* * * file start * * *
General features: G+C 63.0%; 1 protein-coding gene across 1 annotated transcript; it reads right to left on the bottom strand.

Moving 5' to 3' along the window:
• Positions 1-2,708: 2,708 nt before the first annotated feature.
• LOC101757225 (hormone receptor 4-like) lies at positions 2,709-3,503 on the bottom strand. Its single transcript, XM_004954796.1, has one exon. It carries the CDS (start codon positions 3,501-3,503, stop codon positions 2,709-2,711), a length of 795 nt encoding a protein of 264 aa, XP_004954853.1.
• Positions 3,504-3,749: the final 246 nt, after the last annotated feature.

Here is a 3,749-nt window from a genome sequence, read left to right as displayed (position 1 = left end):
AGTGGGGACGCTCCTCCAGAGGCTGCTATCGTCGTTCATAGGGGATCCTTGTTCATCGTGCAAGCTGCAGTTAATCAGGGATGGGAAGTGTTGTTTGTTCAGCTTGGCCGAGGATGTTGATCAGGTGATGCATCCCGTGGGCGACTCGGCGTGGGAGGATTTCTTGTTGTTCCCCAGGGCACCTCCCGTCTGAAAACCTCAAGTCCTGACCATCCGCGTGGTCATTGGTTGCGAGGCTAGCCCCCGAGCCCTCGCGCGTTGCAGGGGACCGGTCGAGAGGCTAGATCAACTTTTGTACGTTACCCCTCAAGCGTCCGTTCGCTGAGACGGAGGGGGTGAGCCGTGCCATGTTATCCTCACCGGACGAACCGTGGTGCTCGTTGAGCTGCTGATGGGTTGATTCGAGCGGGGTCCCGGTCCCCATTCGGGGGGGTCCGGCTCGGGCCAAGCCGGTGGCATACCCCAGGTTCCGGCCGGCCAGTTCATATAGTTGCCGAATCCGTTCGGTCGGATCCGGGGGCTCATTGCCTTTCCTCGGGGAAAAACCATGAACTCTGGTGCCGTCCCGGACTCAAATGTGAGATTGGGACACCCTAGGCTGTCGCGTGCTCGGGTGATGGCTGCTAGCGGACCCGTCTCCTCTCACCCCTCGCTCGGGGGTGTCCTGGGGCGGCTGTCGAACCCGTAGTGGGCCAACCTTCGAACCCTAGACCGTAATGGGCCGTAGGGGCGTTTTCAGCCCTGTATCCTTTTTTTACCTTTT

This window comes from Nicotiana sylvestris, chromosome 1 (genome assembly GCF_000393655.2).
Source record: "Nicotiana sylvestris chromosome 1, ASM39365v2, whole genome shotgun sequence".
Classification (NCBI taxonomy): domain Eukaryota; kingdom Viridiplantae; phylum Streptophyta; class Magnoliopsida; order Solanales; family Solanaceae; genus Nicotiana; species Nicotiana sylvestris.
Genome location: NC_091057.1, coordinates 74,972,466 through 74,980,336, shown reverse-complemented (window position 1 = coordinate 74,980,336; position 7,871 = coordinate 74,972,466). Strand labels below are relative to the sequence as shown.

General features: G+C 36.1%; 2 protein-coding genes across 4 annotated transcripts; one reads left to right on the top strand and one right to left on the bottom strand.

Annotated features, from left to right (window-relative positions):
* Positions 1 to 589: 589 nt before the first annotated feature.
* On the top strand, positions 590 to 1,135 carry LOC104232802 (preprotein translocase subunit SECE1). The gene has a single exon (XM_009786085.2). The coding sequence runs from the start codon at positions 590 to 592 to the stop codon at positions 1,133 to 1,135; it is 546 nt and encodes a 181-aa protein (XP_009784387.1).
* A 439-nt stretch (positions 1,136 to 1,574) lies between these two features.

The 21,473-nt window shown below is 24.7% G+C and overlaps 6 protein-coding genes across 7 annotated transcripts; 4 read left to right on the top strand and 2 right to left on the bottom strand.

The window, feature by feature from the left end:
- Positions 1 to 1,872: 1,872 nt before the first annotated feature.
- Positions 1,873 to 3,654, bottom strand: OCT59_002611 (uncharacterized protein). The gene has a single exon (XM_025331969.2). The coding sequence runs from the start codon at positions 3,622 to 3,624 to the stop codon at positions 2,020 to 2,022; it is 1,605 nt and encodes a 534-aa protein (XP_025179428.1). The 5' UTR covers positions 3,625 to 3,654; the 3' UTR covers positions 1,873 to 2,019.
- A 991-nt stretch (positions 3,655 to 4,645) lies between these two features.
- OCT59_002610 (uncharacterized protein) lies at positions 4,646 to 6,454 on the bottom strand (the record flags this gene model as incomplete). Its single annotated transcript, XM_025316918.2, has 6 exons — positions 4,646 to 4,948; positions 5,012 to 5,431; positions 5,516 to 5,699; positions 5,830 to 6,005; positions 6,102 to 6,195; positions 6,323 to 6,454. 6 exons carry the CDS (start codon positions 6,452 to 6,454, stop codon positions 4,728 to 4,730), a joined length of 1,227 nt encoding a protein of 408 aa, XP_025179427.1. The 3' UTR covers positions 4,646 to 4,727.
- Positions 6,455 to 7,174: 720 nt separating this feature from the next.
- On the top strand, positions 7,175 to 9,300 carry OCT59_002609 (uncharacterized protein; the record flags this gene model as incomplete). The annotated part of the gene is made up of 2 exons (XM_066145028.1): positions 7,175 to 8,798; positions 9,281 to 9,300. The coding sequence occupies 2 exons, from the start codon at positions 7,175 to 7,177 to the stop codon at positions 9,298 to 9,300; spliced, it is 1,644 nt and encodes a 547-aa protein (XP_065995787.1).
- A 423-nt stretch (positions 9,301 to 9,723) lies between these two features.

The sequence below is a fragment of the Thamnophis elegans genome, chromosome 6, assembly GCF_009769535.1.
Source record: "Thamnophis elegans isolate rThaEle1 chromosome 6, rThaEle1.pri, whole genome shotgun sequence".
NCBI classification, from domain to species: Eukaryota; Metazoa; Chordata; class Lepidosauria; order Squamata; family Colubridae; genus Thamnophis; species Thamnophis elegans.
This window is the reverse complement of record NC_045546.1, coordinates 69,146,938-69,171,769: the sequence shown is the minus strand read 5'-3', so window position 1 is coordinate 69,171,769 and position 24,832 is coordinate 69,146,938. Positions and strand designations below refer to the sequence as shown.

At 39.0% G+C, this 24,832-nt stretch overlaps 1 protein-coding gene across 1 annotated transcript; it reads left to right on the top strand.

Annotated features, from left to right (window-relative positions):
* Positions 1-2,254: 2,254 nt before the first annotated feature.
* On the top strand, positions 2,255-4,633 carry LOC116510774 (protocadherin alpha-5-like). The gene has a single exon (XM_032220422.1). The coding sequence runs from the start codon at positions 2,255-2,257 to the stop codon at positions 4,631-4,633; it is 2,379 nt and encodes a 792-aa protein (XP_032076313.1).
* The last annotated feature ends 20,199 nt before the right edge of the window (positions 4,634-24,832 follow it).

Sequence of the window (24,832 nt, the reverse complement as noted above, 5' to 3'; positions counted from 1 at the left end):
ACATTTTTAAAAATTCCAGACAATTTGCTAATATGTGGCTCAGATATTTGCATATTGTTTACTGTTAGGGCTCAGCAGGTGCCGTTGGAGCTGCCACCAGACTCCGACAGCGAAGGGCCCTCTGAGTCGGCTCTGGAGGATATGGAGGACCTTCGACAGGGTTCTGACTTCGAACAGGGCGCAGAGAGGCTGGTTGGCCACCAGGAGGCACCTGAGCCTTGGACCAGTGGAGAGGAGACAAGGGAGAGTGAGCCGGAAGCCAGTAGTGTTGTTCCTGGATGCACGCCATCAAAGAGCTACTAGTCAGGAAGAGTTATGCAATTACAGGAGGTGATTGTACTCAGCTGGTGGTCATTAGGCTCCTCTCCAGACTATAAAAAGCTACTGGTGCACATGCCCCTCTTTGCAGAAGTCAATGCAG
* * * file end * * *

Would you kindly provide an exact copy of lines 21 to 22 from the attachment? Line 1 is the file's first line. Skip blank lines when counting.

- A 991-nt stretch (positions 3,655 to 4,645) lies between these two features.
- OCT59_002610 (uncharacterized protein) lies at positions 4,646 to 6,454 on the bottom strand (the record flags this gene model as incomplete). Its single annotated transcript, XM_025316918.2, has 6 exons — positions 4,646 to 4,948; positions 5,012 to 5,431; positions 5,516 to 5,699; positions 5,830 to 6,005; positions 6,102 to 6,195; positions 6,323 to 6,454. 6 exons carry the CDS (start codon positions 6,452 to 6,454, stop codon positions 4,728 to 4,730), a joined length of 1,227 nt encoding a protein of 408 aa, XP_025179427.1. The 3' UTR covers positions 4,646 to 4,727.